Automated monitoring and logging strategies allow for pro-active alerting when your application begins to experience performance degradation. This allows an issue to be solved before it impacts the end consumer and removes another layer of separation between development and operations teams. The benefit of automated monitoring can be measured using stability metrics such as Mean Time to Repair (MTTR) and Change Failure Rate.
Taking advantage of the large amounts of data being collected from the IT Operations tools driving increased efficiency; observational data found in monitoring tools and engagement data found in incident and ticket management systems can be aggregated into a Big Data platform. Analytics and machine learning can be applied to provide insights that yield compounding improvements.
In tandem, the DevOps movement has driven the automation of release engineering, shifting practices typically executed infrequently at the end of a release cycle left, closer to code commits. It is important to note it remains the responsibility of an organization to make this investment.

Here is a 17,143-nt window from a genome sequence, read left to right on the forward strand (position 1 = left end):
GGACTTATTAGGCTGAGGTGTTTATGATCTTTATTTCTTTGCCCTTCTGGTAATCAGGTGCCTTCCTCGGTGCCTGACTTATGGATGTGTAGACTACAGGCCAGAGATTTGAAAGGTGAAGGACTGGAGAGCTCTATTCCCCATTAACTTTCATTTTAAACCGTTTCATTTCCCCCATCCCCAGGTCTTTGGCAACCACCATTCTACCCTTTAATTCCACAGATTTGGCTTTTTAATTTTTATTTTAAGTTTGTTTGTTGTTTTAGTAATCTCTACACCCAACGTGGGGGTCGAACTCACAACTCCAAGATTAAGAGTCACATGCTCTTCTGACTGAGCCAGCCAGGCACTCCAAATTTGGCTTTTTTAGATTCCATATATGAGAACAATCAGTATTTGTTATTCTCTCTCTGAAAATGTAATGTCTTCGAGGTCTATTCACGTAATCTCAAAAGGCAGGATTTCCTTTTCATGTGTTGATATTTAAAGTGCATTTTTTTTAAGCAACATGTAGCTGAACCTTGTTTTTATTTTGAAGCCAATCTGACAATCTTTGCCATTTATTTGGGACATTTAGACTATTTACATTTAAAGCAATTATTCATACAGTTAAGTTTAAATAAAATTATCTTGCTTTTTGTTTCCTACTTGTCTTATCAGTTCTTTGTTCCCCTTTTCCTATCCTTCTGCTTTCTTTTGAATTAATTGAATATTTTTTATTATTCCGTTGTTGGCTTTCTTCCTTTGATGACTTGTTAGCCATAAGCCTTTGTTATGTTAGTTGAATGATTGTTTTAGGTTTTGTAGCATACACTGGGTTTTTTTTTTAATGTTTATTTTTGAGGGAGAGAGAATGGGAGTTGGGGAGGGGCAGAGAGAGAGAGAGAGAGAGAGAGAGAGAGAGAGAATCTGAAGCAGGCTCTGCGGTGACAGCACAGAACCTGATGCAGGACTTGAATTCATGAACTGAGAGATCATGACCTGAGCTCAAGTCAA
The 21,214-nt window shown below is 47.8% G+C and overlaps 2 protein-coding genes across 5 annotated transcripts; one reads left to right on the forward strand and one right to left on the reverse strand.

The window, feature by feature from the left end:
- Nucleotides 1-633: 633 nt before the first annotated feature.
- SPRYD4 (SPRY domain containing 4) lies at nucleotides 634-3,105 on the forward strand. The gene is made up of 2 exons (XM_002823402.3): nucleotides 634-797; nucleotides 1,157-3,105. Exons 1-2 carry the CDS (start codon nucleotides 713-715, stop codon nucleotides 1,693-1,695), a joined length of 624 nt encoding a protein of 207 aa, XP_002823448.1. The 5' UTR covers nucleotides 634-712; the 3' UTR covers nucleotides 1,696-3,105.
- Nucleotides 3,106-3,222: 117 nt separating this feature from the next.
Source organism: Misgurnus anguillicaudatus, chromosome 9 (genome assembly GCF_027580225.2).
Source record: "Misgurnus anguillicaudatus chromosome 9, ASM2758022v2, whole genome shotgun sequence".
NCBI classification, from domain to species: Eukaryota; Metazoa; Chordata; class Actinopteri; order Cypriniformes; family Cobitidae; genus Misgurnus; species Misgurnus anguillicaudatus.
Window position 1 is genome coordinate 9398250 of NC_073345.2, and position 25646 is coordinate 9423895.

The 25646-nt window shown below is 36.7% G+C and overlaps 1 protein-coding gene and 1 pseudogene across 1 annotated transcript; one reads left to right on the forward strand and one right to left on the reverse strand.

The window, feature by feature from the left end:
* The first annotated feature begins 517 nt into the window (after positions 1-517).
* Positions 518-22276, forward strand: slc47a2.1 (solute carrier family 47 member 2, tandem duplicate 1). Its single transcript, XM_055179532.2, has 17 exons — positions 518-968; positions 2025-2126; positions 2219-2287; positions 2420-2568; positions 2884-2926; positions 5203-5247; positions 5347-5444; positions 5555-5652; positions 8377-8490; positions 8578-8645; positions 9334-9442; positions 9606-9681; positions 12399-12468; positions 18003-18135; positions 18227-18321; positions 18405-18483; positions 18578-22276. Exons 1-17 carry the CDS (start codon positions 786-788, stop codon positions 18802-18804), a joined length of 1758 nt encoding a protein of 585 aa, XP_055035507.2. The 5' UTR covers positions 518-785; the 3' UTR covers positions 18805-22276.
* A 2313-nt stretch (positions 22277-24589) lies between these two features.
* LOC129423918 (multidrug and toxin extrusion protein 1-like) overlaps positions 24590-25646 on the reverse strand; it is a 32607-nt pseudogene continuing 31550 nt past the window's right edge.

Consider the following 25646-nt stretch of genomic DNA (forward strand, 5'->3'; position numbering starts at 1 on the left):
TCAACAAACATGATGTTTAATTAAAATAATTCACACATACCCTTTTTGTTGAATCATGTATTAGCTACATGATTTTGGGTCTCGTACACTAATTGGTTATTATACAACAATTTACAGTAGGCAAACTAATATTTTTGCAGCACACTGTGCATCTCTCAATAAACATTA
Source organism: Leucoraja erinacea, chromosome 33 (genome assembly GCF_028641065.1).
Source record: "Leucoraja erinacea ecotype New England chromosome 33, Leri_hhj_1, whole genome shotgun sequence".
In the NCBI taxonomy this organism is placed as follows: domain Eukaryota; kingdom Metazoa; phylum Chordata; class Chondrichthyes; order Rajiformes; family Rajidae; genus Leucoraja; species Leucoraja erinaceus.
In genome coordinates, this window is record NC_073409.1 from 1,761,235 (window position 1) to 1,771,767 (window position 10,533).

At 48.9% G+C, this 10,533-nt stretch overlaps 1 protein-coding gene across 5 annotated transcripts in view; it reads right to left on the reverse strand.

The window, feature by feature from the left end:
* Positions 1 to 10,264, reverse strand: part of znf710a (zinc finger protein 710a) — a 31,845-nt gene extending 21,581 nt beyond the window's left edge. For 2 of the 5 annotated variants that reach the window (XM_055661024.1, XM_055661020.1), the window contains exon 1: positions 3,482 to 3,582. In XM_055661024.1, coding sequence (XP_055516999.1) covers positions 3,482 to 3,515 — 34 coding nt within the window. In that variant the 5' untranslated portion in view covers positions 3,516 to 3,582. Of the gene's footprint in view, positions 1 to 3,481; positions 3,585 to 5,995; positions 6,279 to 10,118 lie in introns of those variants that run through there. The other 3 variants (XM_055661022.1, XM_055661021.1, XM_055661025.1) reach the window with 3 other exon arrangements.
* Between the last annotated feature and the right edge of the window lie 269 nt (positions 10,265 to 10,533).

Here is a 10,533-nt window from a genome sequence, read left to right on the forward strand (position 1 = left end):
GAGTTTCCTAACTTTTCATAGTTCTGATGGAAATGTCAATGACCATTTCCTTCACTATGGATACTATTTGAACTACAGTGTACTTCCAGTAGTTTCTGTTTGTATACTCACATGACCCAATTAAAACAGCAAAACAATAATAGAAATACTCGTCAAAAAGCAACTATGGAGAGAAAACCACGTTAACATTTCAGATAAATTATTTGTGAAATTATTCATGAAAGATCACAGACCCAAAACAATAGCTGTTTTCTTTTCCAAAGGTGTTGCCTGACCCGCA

Building upon the learnings of various DevOps journeys, the likes of Heroku, Cloud Foundry and Open Stack have established Platforms-as-a-Service (PaaS) offerings providing NoOps experiences via self-service. This allows developers to sign up and get coding and delivering straight away, with minimal to no reliance on an external operations team. Open source self-service tools such as Rancher and Rundeck have also emerged to help drive NoOps adoption in the community. Finally, cloud computing platforms that started with IaaS have ventured into PaaS to offer NoOps experiences of their own.
Consistency is King
Self-service of the IT environment increases productivity, but PaaS platforms offering NoOps experiences have their restrictions. Developers using PaaS platforms usually need to adhere to architectural constraints and development guidelines, such as the Twelve-Factor App methodology.
Developers value freedom but do not want to think too deeply about environment management, release processes, or worry about regulation and compliance criteria. With PaaS, processes that fulfill these criteria are baked into the platform and configured by operations teams as standard operating procedures for utilization at scale. There is an inevitable trade-off around flexibility, but organizations are realizing that the more repeatable the software delivery approach, the more they will gain in productivity.